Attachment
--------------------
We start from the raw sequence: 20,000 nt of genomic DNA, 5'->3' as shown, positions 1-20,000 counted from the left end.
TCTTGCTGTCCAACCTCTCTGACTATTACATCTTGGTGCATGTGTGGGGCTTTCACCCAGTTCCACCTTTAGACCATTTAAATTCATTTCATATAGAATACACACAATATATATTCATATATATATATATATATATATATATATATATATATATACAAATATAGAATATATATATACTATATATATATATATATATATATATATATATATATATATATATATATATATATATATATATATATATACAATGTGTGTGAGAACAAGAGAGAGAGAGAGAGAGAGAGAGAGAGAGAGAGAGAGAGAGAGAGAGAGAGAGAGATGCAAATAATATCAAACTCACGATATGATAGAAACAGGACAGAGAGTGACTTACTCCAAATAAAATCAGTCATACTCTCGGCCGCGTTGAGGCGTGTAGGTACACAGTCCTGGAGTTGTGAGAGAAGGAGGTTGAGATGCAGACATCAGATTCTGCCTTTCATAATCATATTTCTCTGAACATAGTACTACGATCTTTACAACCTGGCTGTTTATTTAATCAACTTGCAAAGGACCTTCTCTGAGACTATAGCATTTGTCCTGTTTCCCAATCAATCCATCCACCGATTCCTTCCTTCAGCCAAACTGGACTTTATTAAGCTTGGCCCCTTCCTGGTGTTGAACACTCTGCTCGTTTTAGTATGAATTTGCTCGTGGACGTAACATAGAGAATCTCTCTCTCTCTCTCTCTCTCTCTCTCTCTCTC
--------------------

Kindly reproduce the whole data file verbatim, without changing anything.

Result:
We start from the raw sequence: 20,000 nt of genomic DNA, 5'->3' as shown, positions 1-20,000 counted from the left end.
TCTTGCTGTCCAACCTCTCTGACTATTACATCTTGGTGCATGTGTGGGGCTTTCACCCAGTTCCACCTTTAGACCATTTAAATTCATTTCATATAGAATACACACAATATATATTCATATATATATATATATATATATATATATATATATATATACAAATATAGAATATATATATACTATATATATATATATATATATATATATATATATATATATATATATATATATATATATATATATATATACAATGTGTGTGAGAACAAGAGAGAGAGAGAGAGAGAGAGAGAGAGAGAGAGAGAGAGAGAGAGAGAGAGAGAGATGCAAATAATATCAAACTCACGATATGATAGAAACAGGACAGAGAGTGACTTACTCCAAATAAAATCAGTCATACTCTCGGCCGCGTTGAGGCGTGTAGGTACACAGTCCTGGAGTTGTGAGAGAAGGAGGTTGAGATGCAGACATCAGATTCTGCCTTTCATAATCATATTTCTCTGAACATAGTACTACGATCTTTACAACCTGGCTGTTTATTTAATCAACTTGCAAAGGACCTTCTCTGAGACTATAGCATTTGTCCTGTTTCCCAATCAATCCATCCACCGATTCCTTCCTTCAGCCAAACTGGACTTTATTAAGCTTGGCCCCTTCCTGGTGTTGAACACTCTGCTCGTTTTAGTATGAATTTGCTCGTGGACGTAACATAGAGAATCTCTCTCTCTCTCTCTCTCTCTCTCTCTCTCTC